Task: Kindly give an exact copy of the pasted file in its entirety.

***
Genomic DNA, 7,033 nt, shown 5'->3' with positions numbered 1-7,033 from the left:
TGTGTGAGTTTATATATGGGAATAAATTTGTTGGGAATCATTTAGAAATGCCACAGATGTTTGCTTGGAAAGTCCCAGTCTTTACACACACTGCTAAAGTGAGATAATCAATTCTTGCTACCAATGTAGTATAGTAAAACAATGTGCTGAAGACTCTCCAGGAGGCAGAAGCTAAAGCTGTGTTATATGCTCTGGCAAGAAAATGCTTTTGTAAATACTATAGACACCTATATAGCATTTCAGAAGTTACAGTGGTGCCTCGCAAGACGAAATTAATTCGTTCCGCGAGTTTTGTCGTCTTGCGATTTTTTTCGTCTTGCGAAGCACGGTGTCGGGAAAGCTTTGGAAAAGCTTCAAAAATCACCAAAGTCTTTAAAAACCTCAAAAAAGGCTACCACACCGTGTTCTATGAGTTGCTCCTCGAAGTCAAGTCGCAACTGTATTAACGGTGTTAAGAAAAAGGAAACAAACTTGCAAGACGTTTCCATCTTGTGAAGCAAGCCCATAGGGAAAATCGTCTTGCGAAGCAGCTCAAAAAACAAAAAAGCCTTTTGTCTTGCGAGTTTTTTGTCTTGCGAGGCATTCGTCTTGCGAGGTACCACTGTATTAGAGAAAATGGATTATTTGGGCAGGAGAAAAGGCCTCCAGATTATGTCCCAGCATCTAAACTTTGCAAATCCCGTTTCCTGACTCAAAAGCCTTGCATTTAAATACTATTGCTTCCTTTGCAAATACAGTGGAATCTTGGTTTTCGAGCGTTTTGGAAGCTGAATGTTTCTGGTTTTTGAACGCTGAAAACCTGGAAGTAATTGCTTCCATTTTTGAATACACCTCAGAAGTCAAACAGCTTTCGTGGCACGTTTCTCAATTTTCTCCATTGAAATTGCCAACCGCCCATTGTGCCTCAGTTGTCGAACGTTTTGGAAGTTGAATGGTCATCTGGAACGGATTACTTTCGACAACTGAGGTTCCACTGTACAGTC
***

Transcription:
Genomic DNA, 7,033 nt, shown 5'->3' with positions numbered 1-7,033 from the left:
TGTGTGAGTTTATATATGGGAATAAATTTGTTGGGAATCATTTAGAAATGCCACAGATGTTTGCTTGGAAAGTCCCAGTCTTTACACACACTGCTAAAGTGAGATAATCAATTCTTGCTACCAATGTAGTATAGTAAAACAATGTGCTGAAGACTCTCCAGGAGGCAGAAGCTAAAGCTGTGTTATATGCTCTGGCAAGAAAATGCTTTTGTAAATACTATAGACACCTATATAGCATTTCAGAAGTTACAGTGGTGCCTCGCAAGACGAAATTAATTCGTTCCGCGAGTTTTGTCGTCTTGCGATTTTTTTCGTCTTGCGAAGCACGGTGTCGGGAAAGCTTTGGAAAAGCTTCAAAAATCACCAAAGTCTTTAAAAACCTCAAAAAAGGCTACCACACCGTGTTCTATGAGTTGCTCCTCGAAGTCAAGTCGCAACTGTATTAACGGTGTTAAGAAAAAGGAAACAAACTTGCAAGACGTTTCCATCTTGTGAAGCAAGCCCATAGGGAAAATCGTCTTGCGAAGCAGCTCAAAAAACAAAAAAGCCTTTTGTCTTGCGAGTTTTTTGTCTTGCGAGGCATTCGTCTTGCGAGGTACCACTGTATTAGAGAAAATGGATTATTTGGGCAGGAGAAAAGGCCTCCAGATTATGTCCCAGCATCTAAACTTTGCAAATCCCGTTTCCTGACTCAAAAGCCTTGCATTTAAATACTATTGCTTCCTTTGCAAATACAGTGGAATCTTGGTTTTCGAGCGTTTTGGAAGCTGAATGTTTCTGGTTTTTGAACGCTGAAAACCTGGAAGTAATTGCTTCCATTTTTGAATACACCTCAGAAGTCAAACAGCTTTCGTGGCACGTTTCTCAATTTTCTCCATTGAAATTGCCAACCGCCCATTGTGCCTCAGTTGTCGAACGTTTTGGAAGTTGAATGGTCATCTGGAACGGATTACTTTCGACAACTGAGGTTCCACTGTACAGTC